Last November we blogged about “specialized” preemption issues in several cases, including Mink v. Smith & Nephew, Inc., 2015 WL 7356285 (S.D. Fla. Nov. 19, 1015). The plaintiff in Mink claimed physical injuries from a metal-on-metal hip replacement. What made the Mink case unusual was that the plaintiff had been a clinical trial participant. Thus, in addition to the usual product liability personal injury claims, the plaintiff also challenged the early termination from the clinical trial, calling it a breach of contract. The hip replacement system had made it through the FDA’s rigorous Pre-Market Approval (PMA) process, and the court dismissed the plaintiff’s claims because, as summarized in our deathless prose, “participation in post-approval clinical trials doesn’t provide any extra basis for a plaintiff avoiding Riegel preemption.”
The plaintiff was afforded an opportunity to amend the complaint, and did so by adding much specificity as to how the medical device allegedly deviated from manufacturing and regulatory requirements. The claims at issue were: (1) negligence, (2) strict liability, (3) breach of contract, and (4) misrepresentation. But the result was no different: the court still dismissed the claims. Check that; the result was different. This time the dismissal was with prejudice. That decision is Mink v. Smith & Nephew, Inc., 2016 U.S. Dist. LEXIS 32519 (S.D. Fla. March 11, 2016), and some of the court’s prose, as well as its reasoning, is pretty deathless, too.
Though the plaintiff on this go-around offered more detail on what allegedly went wrong with the product, the claims again ran afoul of Riegel express preemption and, as well, Buckman implied preemption. How’s that? Because Florida law does not allow parallel claims as a matter of state law, it simply does not matter how elaborately a plaintiff pleads the purported FDCA violations – it is still an improper private enforcement case without state-law sanction. The court saw the negligence action as, “in essence, an action seeking to enforce the PMA requirements” against the defendant.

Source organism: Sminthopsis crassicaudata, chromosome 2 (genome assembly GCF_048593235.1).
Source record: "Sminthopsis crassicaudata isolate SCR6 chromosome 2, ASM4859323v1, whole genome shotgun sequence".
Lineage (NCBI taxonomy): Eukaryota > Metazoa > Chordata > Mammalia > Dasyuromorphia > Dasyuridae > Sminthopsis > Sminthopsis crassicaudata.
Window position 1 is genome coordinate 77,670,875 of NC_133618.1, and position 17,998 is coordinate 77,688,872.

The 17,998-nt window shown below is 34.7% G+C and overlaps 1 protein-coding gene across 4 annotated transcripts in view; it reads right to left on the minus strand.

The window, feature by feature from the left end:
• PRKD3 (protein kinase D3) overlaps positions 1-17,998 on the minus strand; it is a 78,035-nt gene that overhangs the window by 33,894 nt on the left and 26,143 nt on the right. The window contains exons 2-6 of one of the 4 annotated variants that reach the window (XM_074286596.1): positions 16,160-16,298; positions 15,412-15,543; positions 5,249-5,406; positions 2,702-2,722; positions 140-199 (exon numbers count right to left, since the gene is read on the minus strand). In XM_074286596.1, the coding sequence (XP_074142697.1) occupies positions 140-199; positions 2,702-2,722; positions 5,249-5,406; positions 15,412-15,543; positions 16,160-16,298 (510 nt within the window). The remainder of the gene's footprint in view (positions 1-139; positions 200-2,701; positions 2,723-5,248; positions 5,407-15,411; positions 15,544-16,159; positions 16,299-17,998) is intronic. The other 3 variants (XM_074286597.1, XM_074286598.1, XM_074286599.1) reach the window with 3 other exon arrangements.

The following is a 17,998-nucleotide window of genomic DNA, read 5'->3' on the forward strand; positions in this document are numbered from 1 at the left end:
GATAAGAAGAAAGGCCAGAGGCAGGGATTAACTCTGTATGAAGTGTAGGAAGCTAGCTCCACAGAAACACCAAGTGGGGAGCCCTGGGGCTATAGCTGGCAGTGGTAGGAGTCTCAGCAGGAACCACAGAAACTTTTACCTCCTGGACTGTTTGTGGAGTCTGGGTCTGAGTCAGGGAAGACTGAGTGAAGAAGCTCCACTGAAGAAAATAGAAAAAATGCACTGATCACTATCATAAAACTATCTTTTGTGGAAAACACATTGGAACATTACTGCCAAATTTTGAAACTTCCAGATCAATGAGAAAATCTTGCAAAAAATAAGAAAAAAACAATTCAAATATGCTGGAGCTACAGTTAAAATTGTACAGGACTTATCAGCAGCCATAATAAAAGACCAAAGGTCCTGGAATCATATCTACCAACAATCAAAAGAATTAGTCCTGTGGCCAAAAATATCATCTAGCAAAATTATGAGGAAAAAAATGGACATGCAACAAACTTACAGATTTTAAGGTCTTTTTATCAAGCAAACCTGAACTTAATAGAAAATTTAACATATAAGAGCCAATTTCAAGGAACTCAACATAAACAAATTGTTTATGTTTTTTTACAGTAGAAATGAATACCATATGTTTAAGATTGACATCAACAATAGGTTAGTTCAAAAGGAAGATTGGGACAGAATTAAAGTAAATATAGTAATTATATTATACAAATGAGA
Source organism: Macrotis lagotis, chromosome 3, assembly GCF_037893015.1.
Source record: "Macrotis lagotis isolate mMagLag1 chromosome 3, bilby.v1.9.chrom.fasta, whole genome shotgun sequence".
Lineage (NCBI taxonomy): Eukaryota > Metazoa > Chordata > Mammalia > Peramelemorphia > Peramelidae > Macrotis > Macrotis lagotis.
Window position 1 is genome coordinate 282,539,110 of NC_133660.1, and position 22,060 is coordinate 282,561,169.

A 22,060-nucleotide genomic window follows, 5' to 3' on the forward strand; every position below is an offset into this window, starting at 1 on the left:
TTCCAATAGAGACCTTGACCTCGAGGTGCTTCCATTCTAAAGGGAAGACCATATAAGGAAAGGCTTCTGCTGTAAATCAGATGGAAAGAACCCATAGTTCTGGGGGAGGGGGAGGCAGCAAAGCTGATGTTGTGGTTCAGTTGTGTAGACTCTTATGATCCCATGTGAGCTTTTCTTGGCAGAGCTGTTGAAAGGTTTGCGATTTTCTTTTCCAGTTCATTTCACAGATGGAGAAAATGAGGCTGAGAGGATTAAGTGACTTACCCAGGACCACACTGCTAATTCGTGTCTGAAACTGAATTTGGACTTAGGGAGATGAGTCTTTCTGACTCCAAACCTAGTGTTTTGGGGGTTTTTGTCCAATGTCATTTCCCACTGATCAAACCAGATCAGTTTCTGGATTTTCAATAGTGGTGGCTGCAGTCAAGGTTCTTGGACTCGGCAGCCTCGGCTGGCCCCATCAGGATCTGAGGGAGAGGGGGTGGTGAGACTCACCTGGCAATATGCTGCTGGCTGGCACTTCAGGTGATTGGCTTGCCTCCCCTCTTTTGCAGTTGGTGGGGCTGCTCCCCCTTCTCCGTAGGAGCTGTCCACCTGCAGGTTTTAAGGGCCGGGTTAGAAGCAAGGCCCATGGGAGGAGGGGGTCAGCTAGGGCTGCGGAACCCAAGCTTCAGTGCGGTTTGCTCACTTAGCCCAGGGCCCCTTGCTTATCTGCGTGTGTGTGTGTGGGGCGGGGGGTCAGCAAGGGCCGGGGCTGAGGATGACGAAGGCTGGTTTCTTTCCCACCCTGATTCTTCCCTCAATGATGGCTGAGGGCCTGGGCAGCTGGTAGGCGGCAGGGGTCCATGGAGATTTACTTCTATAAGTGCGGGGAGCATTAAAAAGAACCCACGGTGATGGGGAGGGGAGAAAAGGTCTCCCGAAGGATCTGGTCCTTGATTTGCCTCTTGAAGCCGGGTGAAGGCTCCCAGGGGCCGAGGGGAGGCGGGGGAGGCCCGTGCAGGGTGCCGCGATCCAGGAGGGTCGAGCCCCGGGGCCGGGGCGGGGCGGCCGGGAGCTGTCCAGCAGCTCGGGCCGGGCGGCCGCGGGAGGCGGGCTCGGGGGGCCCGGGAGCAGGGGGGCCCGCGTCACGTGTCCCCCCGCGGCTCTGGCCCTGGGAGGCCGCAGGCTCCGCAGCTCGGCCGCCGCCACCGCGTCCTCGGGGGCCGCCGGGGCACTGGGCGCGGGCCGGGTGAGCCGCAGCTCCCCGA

The court admits to being “perplexed” as to what kind of claim could survive the “narrow gap” between express and implied preemption. The answer in Florida is “none” because Florida state law has never recognized so-called parallel claims. The court was unaware of “any Florida law that requires a medical device manufacturer to include a specific patient in a product study, fund patient monitoring, report defects or adverse effects to the FDA, or the like.” (Note the Mink court’s admirable Erie restraint. Some other courts have not been the least bit shy about discovering, or – let’s be frank about it – inventing state causes of action that run eerily parallel to vague FDA proscriptions.) The Mink plaintiff’s breach of contract claim, alleging wrongful termination from a post-marketing clinical trial, cannot be a parallel claim because no FDCA regulation precludes his termination. Even aside from those specific wrinkles in the Mink case, the larger point is also correct: the parallel claim exception under Riegel is perplexing, and it has led to a plaintiff-run nonsense factory. If courts would shut it down, plaintiffs would stop trying to cobble together specious parallel claims, courts could stop wrestling with the issue, and we could (happily) stop blogging about it.
But, for now, we are not the least bit unhappy to report on a court that got the issue right.
Once again, we offer a tip of the cyber cap to Dave Walz for sending us this case, and congrats to Dave, Ed Gereke, Doug Moore, and David O’Quinn for the win.